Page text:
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The Hangover Part II (2011)
"Hey, can I copy your homework?"
"Yeah, but change some things to make it look different."
12 Angry Men (1957)
With brilliant acting from the jurors, an engaging script and fntastic direction from Sidney Lumet, 12 Angry Men knows what it is doing and succeeds masterfully at it.
12 Angry Men is not an extravagant movie. Most of the film takes place inside a small jury room - no extravagant sets in this movie. This gives us incentive to focus on the three strengths of the film - the acting, the dialogue (written by Reginald Rose) and the direction (by first-time director Sidney Lumet).
The acting is outstanding. There is a long shot that takes place before any talk of the case, and simply based off this shot, we can tell so much about these characters - which way they will vote, whether they can relate to the boy on trial, and which of them will collide in the future. Special mentions of course go to Lee J. Cobb and Henry Fonda, the two opposites whose conversations are some of the most interesting in the whole movie. Lee J, Cobb's revelation scene at the end of the movie alone shows how multilayered he can play his characters.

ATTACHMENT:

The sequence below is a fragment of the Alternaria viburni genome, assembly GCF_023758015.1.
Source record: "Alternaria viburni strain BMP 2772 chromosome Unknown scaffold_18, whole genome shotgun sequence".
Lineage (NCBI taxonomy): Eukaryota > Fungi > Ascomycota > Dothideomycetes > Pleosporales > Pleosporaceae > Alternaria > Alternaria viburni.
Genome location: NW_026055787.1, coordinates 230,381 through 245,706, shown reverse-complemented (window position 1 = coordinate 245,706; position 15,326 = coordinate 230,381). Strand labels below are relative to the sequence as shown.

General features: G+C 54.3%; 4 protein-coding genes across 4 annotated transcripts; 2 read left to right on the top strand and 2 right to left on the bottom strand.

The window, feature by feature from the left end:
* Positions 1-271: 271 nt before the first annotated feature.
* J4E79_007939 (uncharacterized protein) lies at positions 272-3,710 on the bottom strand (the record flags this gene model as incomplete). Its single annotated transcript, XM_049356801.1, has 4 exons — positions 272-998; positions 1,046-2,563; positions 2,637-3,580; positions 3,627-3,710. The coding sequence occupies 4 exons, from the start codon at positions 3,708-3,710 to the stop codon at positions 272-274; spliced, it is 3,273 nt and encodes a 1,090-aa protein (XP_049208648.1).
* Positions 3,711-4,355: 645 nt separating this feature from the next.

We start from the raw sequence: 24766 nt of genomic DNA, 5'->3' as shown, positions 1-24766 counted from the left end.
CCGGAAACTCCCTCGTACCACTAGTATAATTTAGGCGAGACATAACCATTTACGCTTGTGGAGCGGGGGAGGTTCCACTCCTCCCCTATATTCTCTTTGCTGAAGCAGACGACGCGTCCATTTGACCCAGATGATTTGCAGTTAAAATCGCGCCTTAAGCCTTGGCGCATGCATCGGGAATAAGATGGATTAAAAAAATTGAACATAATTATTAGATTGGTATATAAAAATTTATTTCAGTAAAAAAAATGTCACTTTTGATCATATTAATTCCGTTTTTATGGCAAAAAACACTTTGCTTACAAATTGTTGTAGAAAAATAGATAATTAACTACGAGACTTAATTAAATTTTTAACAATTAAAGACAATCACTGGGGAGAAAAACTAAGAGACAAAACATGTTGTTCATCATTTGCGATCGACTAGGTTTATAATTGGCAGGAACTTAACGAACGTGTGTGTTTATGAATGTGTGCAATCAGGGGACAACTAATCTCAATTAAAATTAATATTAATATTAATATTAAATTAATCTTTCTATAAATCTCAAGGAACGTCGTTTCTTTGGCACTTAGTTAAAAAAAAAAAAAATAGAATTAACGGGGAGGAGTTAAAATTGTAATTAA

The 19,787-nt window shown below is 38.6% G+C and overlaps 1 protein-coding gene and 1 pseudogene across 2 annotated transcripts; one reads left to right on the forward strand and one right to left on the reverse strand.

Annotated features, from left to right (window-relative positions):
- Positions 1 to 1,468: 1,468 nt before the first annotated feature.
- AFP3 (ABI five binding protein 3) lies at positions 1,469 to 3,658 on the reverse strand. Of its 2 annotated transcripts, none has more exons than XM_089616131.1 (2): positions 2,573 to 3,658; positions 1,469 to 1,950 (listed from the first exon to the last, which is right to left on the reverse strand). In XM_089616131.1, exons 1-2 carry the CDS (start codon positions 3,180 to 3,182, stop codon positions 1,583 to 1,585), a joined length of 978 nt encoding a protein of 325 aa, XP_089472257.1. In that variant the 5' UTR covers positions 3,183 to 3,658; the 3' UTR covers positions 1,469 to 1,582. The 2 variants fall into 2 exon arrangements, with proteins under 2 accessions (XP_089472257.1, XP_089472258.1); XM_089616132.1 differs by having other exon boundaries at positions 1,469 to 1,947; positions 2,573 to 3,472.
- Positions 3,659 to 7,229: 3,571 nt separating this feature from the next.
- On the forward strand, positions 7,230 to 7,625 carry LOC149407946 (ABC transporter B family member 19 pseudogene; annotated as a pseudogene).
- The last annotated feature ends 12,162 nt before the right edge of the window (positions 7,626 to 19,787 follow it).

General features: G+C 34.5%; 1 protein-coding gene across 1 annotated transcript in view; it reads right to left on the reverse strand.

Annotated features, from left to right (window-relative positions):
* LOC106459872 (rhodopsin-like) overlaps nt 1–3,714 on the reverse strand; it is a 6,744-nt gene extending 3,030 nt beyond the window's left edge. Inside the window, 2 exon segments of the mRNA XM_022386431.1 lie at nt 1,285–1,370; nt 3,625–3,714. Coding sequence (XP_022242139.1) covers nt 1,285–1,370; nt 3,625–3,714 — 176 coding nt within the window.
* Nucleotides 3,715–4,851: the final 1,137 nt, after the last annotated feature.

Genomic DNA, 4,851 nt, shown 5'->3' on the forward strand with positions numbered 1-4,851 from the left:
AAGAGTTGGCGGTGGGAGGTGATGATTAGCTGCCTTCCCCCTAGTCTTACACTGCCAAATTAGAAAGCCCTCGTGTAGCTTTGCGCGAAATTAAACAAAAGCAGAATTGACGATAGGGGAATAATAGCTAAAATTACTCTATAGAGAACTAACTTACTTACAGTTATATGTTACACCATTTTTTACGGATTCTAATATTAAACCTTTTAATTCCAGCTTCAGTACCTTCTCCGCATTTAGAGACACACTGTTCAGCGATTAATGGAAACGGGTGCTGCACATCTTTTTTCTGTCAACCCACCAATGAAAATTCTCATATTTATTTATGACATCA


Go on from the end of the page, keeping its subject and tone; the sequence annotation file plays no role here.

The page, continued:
The dialogue is spectacular, and I am of the opinion it is one of the best scripts ever written for the movie screen - possibly the best. Every character speaks based on their motivations: Juror 5 speaks based on his experience as a kid from the poorer areas, Juror 3 speaks based on his own son, and Juror 7 speaks based on his desire to get to a baseball game. These motivations color their arguments and distinguish each of them from their peers, and ths is exemplified in the script. This film also contains the single greatest line in film history, delivered by Juror No. 8 to Juror No. 3 after No. 3 threatens his life. When you watch the scene, you'll know the line.
And finally, the directing is masterful. The film's limited set means that the director, Sidney Lumet, had to come up with creative ways to frame shots to aid the film's storytelling. He does this by shooting in wide shots at the start of the movie, and slowly bringing the camera closer to the actor's faces, putting more emphasis on their reactions and reinforcing the claustrophobic size of the room. The scene where the men walk into the outside at the end is basically catharsis.
12 Angry Men is a smart and engaging movie, and feels like it was made with every element completely fine-tuned to make one of the greatest movies of all time. I think this movie needs to be seen by everyone, not just to enjoy it, but to see how dialogue can be used masterfully to enhance a story.